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Bond v. United States Department of Education

United States District Court, W.D. Virginia, Danville Division

August 18, 2014

PAMELA SUE BOND, Plaintiff,
v.
UNITED STATES DEPARTMENT OF EDUCATION, Defendant.

MEMORANDUM OPINION

JACKSON L. KISER, Senior District Judge.

On June 19, 2014, Defendant United States Department of Education filed its Motion to Dismiss or, in the alternative, Motion for Summary Judgment. [ECF No. 6.] The matter has now been fully briefed, and the parties appeared before me on August 14, 2014, to argue their positions. Having fully considered the pleadings and arguments of the parties, the matter is now ripe for disposition. For the reasons stated herein, I will grant Defendant's Motion to Dismiss and dismiss this case.

STATEMENT OF FACTS AND PROCEDURAL HISTORY[1]

Plaintiff Pamela Sue Bond ("Plaintiff") was admitted to the Yale University School of Nursing in July of 1991. (See Compl. Ex. A [ECF No. 3].) In the fall of that year, she entered Yale as a student. (Id. ¶ 1.) Plaintiff asserts that, in April of 1992, she made a decision to return to Yale the next year, and thereafter applied for a Stafford student loan to cover some of her expenses. (Id. ¶ 2.) The student loan application, however, is dated by her hand "1-13-91, " and is file stamped "Jan 14, 1992." (Id. Ex. B.)[2] The loan was offered by the Connecticut Student Loan Foundation. (Id.) Plaintiff avers that she was only registered for one class for the Fall 1992 semester, "Pediatric Physical Exams, " and that Dr. Debbie Ferholt was assigned to teach the course. (Id. ¶ 3.) Dr. Ferholt only appeared for approximately 25% of the scheduled classes. (Id.)

Plaintiff says she paid for part of the semester in the fall, but that she found it necessary to take out a small loan to apply towards tuition. (Id. ¶ 4.) Tuition, at that time, included student health insurance through Blue Cross & Blue Shield. (Id.) Plaintiff apparently signed a promissory note to secure the loan. (See id. ¶ 5.) Whether the promissory note Plaintiff provides as Exhibit A to her Complaint (the note dated January 1992) and the note that she claims to have signed in April 1992 are the same is unclear. A week after signing the promissory note, Dr. Ferholt informed Plaintiff that she had failed a pediatric physical exam. (Id. ¶ 5.) According to Yale, Plaintiff withdrew as a student mid-semester, and Yale refunded a third of her tuition. (See id. Ex. M.)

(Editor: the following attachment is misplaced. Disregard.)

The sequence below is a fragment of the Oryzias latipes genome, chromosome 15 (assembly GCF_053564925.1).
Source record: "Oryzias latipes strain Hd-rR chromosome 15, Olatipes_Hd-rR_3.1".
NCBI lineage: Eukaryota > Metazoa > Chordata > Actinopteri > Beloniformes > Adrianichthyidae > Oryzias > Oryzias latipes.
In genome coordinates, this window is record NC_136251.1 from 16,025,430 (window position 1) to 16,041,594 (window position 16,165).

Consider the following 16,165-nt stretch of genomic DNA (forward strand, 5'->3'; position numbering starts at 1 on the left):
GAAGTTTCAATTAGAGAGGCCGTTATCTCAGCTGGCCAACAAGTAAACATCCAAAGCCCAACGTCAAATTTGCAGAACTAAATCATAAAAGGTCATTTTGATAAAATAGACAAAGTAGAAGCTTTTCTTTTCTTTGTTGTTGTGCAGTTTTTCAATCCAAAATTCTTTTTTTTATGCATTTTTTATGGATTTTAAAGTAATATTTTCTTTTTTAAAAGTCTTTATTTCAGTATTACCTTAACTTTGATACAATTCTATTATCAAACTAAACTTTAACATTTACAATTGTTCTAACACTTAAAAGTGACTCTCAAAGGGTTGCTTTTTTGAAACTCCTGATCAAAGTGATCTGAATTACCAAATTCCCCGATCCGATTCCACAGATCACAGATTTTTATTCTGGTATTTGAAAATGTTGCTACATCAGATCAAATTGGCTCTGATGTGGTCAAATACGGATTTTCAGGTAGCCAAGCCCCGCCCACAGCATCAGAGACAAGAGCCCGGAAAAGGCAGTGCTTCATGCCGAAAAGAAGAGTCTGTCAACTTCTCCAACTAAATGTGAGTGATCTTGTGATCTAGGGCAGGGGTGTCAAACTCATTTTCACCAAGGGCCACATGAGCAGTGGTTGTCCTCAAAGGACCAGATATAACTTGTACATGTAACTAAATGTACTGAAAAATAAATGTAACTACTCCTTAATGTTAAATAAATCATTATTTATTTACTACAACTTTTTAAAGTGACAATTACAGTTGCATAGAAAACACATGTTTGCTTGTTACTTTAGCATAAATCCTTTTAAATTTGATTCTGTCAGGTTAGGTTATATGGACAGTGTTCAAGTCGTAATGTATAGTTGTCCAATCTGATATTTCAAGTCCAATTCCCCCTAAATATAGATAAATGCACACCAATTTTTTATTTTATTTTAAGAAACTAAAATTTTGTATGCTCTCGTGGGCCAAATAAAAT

Sallie Mae contacted Plaintiff on February 23, 1993, to inform her that Yale sold Plaintiff's student loan to Sallie Mae. (See id. Ex. D.) Plaintiff requested a "medical reprieve from payments due to her son's medical problems." (Id. ¶ 7.) Plaintiff does not specify when she made that request or to whom it was made. It appears, however, that Sallie Mae granted Plaintiff a deferment from May 25, 1993, until November 25, 1993. (Pl.'s Add. to Ans. to Def.'s Resp. to Mot. to Admit Evid., Ex. B, Aug. 4, 2014 [ECF No. 22].) Sallie Mae sent Plaintiff a letter on April 15, 1994, informing her that she was "headed for default." (Compl. Ex. D.) Plaintiff forwarded Sallie Mae a check for $68.00 on April 28, 1994; the memo line read, "For white collar criminals." (Id.) Sallie Mae sent Plaintiff a "final demand" for payment on July 28, 1995.[3] (Id. Ex. E.) On May 22, 1997, the Financial Collections Agency informed Plaintiff that she owed $5, 217.81 on the note, plus an additional $2, 170.43 in "other charges, " for a total of $7, 388.04. (Id. Ex. F.) On August 29, 1998, Diversified Collections Services, Inc., informed Plaintiff that her loan had been referred to it for collection, and that the balance owed was $7, 891.77. (Id. Ex. G.)